He returned home after the war and worked first at Highland Pacific Dairy and then for many years at Darigold. Being a milk truck driver, Bob knew many people in Skagit County and was known by all as a very kind man.

While working at the downtown dairy, he met his first wife, Aletha (Kitty) Herzberg. They were married July 11, 1947, and raised six children. Bob kept the family together as a tight and loving group after Aletha died of cancer in 1969. During his years at Darigold, he continued to enjoy small farming, including cows, pigs and a raspberry patch that helped his children learn their parents’ values of faith, hard work, education and family fun.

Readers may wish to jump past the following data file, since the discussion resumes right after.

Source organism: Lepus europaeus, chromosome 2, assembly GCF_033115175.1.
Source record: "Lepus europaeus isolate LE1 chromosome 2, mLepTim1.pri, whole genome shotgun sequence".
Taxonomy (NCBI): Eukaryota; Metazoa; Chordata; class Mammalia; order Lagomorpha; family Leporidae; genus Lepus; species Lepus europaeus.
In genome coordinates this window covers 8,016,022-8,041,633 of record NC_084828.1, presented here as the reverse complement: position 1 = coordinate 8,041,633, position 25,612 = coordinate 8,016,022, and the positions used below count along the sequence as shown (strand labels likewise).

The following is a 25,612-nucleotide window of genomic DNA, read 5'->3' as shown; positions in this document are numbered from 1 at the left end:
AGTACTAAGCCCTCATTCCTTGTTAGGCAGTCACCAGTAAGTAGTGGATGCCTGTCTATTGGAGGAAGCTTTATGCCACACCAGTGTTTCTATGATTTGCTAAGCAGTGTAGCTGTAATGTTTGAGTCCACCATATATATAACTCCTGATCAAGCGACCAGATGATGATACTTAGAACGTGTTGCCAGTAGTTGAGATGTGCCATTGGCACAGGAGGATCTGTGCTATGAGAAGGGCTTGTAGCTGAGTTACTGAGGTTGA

In 1980, also while on his dairy route, he met Adrianna Hamm. His family doubled in size when he married Adrianna on Oct. 28, 1980.

In their retirement years, Bob and Adrianna enjoyed camping, growing and canning produce, traveling, holidays and family reunions, especially any time they could be with their grandchildren. Wonderful memories were created each spring camping with “Grandpa Bob” at Pearrygin Lake State Park. Bob raised dahlias and loved sharing them with family, friends and the couple’s church.

He was preceded in death by first wife Aletha, son Donald, brother John, and his USS Franklin shipmates.